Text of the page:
The bad news continues. Libya, the war that was supposed to last “days, not weeks,” is now in its fourth month. Gadhafi has survived assassination attacks against him. Mass demonstrations of support for Gadhafi have taken place. And now NATO seems divided on how to continue. There are reports of people dancing in the streets of Tripoli as they see victory, with peace talks beginning and bombing slowing. What seems to be occurring is NATO countries are trying to find a way out of a war that cannot succeed in changing the regime in Libya.
The U.S. is also supporting Syrian rebels, and on July 11 supporters of the Syrian government attacked the U.S. Embassy in Damascus as well as the residence of the U.S. ambassador. Secretary of State Hillary Clinton used the attack as an opportunity to condemn the Assad regime, saying, “President Assad is not indispensable, and we have absolutely nothing invested in him remaining in power.” The French Embassy was also attacked. The attacks occurred just days after the U.S. and French ambassadors visited the opposition stronghold of Hama in central Syria.
Obama’s lucky the Republicans don’t have a well-spoken general who can run against him and tear apart his role as commander in chief. Obama was politically smart to put Gen. David Petraeus in as CIA head to take him out of the running for the Republican nomination. Even with the cover of killing Osama bin Laden, Obama’s handling of foreign policy and the military could be successfully attacked, as it is hard to imagine much more of a mess than exists under his leadership.
Of course, Obama’s wars are an outgrowth of George W. Bush’s wars, just as the invasion of Iraq by George W. Bush was the next step from the economic blockade of Iraq by Bill Clinton. Each of these presidents was the commander in chief of a more than 100-year-old empire that since World War II has been dominated by a deeply embedded weapons and war industry that needs war for profits.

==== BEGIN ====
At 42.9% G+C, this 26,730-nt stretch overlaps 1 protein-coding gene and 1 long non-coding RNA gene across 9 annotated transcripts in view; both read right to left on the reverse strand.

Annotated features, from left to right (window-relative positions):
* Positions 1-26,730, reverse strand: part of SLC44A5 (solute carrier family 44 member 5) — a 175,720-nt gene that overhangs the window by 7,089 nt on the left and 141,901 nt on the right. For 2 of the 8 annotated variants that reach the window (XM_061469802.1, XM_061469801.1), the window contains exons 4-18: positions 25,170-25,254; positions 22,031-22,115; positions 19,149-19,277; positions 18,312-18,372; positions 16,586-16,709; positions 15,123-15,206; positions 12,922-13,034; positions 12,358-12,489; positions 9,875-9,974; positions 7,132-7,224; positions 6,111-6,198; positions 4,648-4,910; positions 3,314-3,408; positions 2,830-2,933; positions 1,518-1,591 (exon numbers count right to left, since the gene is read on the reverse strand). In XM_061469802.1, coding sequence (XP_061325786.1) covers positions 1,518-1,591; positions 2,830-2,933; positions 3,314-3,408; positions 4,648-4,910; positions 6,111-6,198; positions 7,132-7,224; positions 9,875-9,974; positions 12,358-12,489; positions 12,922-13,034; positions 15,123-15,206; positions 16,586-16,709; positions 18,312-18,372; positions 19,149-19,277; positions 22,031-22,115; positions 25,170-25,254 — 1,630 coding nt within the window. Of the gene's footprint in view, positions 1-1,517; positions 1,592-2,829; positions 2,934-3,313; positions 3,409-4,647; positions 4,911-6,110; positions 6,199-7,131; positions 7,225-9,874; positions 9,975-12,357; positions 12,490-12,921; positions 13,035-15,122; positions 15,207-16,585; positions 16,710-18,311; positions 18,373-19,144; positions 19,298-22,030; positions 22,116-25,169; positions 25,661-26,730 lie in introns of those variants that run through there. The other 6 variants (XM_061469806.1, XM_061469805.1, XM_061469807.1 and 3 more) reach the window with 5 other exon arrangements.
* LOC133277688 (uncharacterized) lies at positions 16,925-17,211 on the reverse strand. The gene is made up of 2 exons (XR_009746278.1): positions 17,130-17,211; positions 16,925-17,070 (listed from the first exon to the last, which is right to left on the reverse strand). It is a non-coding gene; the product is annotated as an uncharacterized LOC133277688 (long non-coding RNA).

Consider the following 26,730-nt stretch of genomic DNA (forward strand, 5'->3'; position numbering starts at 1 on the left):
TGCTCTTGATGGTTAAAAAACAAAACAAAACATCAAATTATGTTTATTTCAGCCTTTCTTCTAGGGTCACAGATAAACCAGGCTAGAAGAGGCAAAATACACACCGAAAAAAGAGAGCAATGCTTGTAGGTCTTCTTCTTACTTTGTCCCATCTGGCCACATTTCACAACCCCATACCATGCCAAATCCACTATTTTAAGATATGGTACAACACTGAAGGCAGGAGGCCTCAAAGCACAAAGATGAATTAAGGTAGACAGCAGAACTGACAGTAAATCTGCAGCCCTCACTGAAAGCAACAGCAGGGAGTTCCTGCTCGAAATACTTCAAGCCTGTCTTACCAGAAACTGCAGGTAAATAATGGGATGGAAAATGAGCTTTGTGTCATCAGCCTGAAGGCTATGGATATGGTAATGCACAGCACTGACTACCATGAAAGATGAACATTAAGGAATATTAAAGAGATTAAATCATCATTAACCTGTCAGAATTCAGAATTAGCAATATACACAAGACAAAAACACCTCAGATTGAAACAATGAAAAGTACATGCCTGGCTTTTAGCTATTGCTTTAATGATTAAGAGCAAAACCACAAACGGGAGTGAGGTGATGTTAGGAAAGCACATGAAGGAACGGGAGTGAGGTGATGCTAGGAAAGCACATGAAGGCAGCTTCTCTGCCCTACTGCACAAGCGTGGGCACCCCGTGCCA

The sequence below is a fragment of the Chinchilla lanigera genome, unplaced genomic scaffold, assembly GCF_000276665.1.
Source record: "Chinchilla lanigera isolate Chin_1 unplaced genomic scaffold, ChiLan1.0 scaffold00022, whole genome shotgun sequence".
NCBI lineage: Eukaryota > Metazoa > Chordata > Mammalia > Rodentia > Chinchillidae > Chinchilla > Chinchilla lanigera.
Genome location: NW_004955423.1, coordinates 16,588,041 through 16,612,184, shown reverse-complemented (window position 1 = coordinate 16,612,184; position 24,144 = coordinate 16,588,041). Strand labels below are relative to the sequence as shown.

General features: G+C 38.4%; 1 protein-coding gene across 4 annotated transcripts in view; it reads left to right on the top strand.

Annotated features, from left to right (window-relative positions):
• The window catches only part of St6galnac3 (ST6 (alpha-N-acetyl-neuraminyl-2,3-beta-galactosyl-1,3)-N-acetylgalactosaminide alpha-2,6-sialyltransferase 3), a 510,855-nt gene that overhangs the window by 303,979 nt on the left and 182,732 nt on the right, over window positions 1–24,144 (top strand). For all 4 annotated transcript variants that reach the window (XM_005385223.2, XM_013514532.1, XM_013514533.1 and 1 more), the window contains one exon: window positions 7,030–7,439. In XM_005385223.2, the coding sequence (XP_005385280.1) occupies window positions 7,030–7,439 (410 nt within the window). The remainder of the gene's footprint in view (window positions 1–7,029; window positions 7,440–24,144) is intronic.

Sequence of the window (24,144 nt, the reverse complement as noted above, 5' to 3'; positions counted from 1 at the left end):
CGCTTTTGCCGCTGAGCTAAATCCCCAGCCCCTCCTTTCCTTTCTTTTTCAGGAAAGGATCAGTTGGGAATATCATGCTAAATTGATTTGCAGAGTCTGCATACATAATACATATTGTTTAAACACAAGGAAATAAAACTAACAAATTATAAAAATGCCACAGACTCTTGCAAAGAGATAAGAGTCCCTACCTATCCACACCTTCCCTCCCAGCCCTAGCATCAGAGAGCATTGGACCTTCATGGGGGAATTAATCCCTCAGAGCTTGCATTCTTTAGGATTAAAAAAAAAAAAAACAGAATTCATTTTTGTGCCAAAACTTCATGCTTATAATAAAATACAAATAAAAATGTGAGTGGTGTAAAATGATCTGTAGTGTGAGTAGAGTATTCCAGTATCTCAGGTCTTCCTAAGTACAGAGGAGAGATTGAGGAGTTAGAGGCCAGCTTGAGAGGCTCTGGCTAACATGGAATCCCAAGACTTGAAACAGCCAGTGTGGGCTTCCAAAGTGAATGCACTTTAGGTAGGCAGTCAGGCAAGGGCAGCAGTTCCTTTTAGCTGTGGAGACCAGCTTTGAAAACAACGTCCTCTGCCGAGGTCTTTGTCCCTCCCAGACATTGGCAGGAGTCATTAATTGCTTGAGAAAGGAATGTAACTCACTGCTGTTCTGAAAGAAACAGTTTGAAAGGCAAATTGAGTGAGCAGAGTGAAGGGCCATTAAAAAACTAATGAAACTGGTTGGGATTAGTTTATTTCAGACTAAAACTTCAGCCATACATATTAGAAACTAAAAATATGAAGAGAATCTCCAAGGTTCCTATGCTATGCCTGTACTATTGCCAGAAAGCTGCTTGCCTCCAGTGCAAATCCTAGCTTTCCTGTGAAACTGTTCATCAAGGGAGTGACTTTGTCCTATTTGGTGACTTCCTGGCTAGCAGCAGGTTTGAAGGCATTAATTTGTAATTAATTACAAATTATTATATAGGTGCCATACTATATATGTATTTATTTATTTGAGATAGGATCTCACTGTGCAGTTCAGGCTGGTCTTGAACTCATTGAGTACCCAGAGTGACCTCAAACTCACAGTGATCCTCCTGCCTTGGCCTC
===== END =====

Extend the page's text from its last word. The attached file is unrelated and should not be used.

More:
The best hope for the United States is that once again Afghanistan will be a graveyard for empire. Sadly, it will probably take hundreds of billions more in war spending and more defeats on the battlefield before U.S. leaders learn what Great Britain learned from U.S. colonists — it is hard for a distant empire to defeat people defending their homeland. Is the U.S. leadership capable of recognizing that empire is not consistent with a democratic republic and undermines both national and economic security as well as the rule of law? More Americans are waking up to this fact. Hundreds have signed a letter to President Obama and Congress urging an end to U.S. militarism and empire, and the signers include representatives of the Nixon, Reagan, Clinton, and Bush administrations, as well as people from across the political spectrum, from libertarian to liberal, progressive to conservative. Others are promising to make Freedom Plaza in Washington, D.C., an American Tahrir Square by occupying the plaza to protest U.S. militarism and corporatism.
Americans want an end to U.S. militarism. Some political leaders must recognize that an empire enforced by war is counterproductive to economic and national security. Where is the leadership to lead the United States out of its self-created empire quagmire?